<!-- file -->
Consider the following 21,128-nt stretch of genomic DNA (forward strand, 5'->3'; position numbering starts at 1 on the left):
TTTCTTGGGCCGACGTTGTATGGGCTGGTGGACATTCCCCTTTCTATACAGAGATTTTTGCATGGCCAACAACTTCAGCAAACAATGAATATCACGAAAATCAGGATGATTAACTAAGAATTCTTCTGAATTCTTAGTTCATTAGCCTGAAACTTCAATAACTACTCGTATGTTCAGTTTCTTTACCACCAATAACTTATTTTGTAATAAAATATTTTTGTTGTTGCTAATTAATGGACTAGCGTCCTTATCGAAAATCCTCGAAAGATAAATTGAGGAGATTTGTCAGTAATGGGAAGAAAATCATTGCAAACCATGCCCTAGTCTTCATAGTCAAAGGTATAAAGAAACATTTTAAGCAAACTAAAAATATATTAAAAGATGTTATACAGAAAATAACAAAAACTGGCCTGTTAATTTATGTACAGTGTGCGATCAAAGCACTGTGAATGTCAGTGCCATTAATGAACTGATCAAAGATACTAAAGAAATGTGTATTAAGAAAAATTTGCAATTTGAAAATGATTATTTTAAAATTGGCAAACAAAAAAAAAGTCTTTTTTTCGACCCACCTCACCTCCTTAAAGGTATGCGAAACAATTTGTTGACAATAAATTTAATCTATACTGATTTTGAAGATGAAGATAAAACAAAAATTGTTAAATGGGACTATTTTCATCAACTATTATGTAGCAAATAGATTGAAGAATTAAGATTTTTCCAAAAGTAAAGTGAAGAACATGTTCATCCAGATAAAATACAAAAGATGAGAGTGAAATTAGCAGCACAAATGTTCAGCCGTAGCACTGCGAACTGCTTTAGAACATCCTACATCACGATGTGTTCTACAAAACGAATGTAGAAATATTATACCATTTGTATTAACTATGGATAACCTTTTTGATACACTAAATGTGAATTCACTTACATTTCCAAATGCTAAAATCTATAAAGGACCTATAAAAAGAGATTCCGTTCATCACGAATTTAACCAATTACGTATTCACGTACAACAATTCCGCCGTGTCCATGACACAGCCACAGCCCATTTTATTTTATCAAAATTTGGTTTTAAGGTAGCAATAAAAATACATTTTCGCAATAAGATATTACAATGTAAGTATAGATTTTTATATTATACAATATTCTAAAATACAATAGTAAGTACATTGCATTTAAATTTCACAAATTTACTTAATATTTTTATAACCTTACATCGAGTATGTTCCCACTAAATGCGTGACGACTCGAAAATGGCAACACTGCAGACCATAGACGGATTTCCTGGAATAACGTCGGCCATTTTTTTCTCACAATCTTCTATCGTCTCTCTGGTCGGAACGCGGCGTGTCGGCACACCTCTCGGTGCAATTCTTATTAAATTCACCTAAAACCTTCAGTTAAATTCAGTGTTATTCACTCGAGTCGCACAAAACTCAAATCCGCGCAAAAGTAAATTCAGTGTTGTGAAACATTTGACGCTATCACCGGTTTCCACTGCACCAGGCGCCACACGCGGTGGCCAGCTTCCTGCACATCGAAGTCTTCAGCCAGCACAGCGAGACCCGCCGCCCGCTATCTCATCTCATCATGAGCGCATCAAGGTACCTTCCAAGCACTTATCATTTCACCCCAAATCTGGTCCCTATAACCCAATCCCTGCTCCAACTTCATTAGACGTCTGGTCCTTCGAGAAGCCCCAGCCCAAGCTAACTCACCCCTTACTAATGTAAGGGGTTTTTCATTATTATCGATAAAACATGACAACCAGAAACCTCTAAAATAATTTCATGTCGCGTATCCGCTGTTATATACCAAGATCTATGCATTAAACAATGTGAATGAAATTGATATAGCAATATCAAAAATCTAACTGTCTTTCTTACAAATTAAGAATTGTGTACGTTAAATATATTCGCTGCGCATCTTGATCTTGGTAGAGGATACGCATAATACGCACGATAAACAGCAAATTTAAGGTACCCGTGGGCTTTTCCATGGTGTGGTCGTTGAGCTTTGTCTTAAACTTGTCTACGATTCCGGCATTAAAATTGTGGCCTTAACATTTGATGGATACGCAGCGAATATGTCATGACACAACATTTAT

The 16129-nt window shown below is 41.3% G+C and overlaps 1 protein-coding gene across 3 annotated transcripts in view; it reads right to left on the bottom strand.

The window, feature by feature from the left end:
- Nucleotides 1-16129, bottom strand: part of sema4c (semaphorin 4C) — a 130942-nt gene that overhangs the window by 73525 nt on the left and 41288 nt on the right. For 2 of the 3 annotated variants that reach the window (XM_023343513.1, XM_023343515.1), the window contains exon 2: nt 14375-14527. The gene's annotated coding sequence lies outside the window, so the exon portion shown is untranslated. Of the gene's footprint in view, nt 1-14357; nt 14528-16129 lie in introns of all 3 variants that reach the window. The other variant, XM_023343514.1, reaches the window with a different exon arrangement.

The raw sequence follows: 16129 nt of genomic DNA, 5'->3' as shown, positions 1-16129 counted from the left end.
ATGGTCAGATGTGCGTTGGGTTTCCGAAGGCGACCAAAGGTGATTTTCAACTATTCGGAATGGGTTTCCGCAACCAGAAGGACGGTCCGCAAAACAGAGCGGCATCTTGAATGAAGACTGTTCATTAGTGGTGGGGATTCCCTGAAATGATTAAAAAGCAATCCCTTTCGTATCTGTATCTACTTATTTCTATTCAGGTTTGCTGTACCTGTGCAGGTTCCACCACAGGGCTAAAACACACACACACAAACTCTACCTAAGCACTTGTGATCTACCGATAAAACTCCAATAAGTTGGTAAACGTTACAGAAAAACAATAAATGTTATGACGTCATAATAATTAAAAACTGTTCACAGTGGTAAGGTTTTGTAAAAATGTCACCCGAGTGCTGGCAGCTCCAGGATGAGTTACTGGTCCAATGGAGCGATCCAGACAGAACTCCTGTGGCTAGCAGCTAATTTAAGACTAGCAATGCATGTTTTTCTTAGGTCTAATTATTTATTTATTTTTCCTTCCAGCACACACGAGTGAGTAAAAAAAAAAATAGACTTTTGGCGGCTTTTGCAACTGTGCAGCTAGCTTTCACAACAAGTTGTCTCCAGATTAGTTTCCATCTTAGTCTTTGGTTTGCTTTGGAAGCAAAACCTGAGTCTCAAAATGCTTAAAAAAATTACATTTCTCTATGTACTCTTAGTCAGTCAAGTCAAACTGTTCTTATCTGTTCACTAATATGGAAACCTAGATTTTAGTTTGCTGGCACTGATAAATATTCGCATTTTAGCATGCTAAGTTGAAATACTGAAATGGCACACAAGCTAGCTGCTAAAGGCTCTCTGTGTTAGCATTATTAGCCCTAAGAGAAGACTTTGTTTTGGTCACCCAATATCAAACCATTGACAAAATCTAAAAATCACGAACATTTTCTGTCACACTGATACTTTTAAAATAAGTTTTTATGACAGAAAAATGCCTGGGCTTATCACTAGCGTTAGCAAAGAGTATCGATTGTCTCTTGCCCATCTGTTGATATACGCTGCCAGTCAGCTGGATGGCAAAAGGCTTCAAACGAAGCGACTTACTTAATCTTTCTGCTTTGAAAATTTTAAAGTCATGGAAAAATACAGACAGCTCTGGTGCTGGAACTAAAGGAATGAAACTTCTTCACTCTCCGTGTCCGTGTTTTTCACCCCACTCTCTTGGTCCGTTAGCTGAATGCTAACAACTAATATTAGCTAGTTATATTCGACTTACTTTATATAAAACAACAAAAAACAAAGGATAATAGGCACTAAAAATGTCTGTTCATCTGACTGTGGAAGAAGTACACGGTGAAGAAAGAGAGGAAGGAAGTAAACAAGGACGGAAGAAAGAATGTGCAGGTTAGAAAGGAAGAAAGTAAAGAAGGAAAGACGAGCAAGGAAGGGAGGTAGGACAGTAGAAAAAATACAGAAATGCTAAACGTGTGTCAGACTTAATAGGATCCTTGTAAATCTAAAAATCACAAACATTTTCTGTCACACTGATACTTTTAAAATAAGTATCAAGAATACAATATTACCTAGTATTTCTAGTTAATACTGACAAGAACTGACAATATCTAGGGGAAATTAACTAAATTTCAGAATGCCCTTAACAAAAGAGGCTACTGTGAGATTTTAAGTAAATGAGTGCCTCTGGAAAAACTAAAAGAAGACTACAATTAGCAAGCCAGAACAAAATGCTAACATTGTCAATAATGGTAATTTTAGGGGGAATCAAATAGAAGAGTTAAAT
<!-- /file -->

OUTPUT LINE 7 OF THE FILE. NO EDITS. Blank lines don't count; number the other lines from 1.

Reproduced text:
ATGGTCAGATGTGCGTTGGGTTTCCGAAGGCGACCAAAGGTGATTTTCAACTATTCGGAATGGGTTTCCGCAACCAGAAGGACGGTCCGCAAAACAGAGCGGCATCTTGAATGAAGACTGTTCATTAGTGGTGGGGATTCCCTGAAATGATTAAAAAGCAATCCCTTTCGTATCTGTATCTACTTATTTCTATTCAGGTTTGCTGTACCTGTGCAGGTTCCACCACAGGGCTAAAACACACACACACAAACTCTACCTAAGCACTTGTGATCTACCGATAAAACTCCAATAAGTTGGTAAACGTTACAGAAAAACAATAAATGTTATGACGTCATAATAATTAAAAACTGTTCACAGTGGTAAGGTTTTGTAAAAATGTCACCCGAGTGCTGGCAGCTCCAGGATGAGTTACTGGTCCAATGGAGCGATCCAGACAGAACTCCTGTGGCTAGCAGCTAATTTAAGACTAGCAATGCATGTTTTTCTTAGGTCTAATTATTTATTTATTTTTCCTTCCAGCACACACGAGTGAGTAAAAAAAAAAATAGACTTTTGGCGGCTTTTGCAACTGTGCAGCTAGCTTTCACAACAAGTTGTCTCCAGATTAGTTTCCATCTTAGTCTTTGGTTTGCTTTGGAAGCAAAACCTGAGTCTCAAAATGCTTAAAAAAATTACATTTCTCTATGTACTCTTAGTCAGTCAAGTCAAACTGTTCTTATCTGTTCACTAATATGGAAACCTAGATTTTAGTTTGCTGGCACTGATAAATATTCGCATTTTAGCATGCTAAGTTGAAATACTGAAATGGCACACAAGCTAGCTGCTAAAGGCTCTCTGTGTTAGCATTATTAGCCCTAAGAGAAGACTTTGTTTTGGTCACCCAATATCAAACCATTGACAAAATCTAAAAATCACGAACATTTTCTGTCACACTGATACTTTTAAAATAAGTTTTTATGACAGAAAAATGCCTGGGCTTATCACTAGCGTTAGCAAAGAGTATCGATTGTCTCTTGCCCATCTGTTGATATACGCTGCCAGTCAGCTGGATGGCAAAAGGCTTCAAACGAAGCGACTTACTTAATCTTTCTGCTTTGAAAATTTTAAAGTCATGGAAAAATACAGACAGCTCTGGTGCTGGAACTAAAGGAATGAAACTTCTTCACTCTCCGTGTCCGTGTTTTTCACCCCACTCTCTTGGTCCGTTAGCTGAATGCTAACAACTAATATTAGCTAGTTATATTCGACTTACTTTATATAAAACAACAAAAAACAAAGGATAATAGGCACTAAAAATGTCTGTTCATCTGACTGTGGAAGAAGTACACGGTGAAGAAAGAGAGGAAGGAAGTAAACAAGGACGGAAGAAAGAATGTGCAGGTTAGAAAGGAAGAAAGTAAAGAAGGAAAGACGAGCAAGGAAGGGAGGTAGGACAGTAGAAAAAATACAGAAATGCTAAACGTGTGTCAGACTTAATAGGATCCTTGTAAATCTAAAAATCACAAACATTTTCTGTCACACTGATACTTTTAAAATAAGTATCAAGAATACAATATTACCTAGTATTTCTAGTTAATACTGACAAGAACTGACAATATCTAGGGGAAATTAACTAAATTTCAGAATGCCCTTAACAAAAGAGGCTACTGTGAGATTTTAAGTAAATGAGTGCCTCTGGAAAAACTAAAAGAAGACTACAATTAGCAAGCCAGAACAAAATGCTAACATTGTCAATAATGGTAATTTTAGGGGGAATCAAATAGAAGAGTTAAAT